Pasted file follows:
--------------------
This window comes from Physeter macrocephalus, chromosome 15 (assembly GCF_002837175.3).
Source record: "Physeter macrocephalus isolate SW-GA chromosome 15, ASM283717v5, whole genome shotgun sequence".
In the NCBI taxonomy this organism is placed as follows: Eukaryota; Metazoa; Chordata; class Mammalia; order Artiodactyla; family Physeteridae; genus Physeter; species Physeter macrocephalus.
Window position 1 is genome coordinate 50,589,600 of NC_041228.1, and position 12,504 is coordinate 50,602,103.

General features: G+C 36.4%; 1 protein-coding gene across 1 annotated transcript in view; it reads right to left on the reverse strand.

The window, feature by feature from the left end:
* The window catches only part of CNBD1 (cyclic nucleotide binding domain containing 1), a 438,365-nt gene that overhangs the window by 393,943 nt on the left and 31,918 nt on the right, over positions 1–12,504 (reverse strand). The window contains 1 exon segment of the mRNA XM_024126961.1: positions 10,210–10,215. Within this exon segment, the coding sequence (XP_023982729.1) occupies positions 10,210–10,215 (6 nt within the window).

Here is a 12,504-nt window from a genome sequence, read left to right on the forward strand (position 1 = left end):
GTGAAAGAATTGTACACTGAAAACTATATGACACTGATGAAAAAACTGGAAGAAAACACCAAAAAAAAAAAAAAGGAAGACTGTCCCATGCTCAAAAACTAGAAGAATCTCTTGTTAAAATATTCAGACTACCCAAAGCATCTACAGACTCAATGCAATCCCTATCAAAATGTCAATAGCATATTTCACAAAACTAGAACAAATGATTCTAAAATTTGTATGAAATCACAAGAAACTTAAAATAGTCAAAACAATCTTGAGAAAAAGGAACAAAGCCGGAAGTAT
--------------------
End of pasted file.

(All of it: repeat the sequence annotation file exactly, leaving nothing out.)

This window comes from Physeter macrocephalus, chromosome 15 (assembly GCF_002837175.3).
Source record: "Physeter macrocephalus isolate SW-GA chromosome 15, ASM283717v5, whole genome shotgun sequence".
In the NCBI taxonomy this organism is placed as follows: Eukaryota; Metazoa; Chordata; class Mammalia; order Artiodactyla; family Physeteridae; genus Physeter; species Physeter macrocephalus.
Window position 1 is genome coordinate 50,589,600 of NC_041228.1, and position 12,504 is coordinate 50,602,103.

General features: G+C 36.4%; 1 protein-coding gene across 1 annotated transcript in view; it reads right to left on the reverse strand.

The window, feature by feature from the left end:
* The window catches only part of CNBD1 (cyclic nucleotide binding domain containing 1), a 438,365-nt gene that overhangs the window by 393,943 nt on the left and 31,918 nt on the right, over positions 1–12,504 (reverse strand). The window contains 1 exon segment of the mRNA XM_024126961.1: positions 10,210–10,215. Within this exon segment, the coding sequence (XP_023982729.1) occupies positions 10,210–10,215 (6 nt within the window).

Here is a 12,504-nt window from a genome sequence, read left to right on the forward strand (position 1 = left end):
GTGAAAGAATTGTACACTGAAAACTATATGACACTGATGAAAAAACTGGAAGAAAACACCAAAAAAAAAAAAAAGGAAGACTGTCCCATGCTCAAAAACTAGAAGAATCTCTTGTTAAAATATTCAGACTACCCAAAGCATCTACAGACTCAATGCAATCCCTATCAAAATGTCAATAGCATATTTCACAAAACTAGAACAAATGATTCTAAAATTTGTATGAAATCACAAGAAACTTAAAATAGTCAAAACAATCTTGAGAAAAAGGAACAAAGCCGGAAGTAT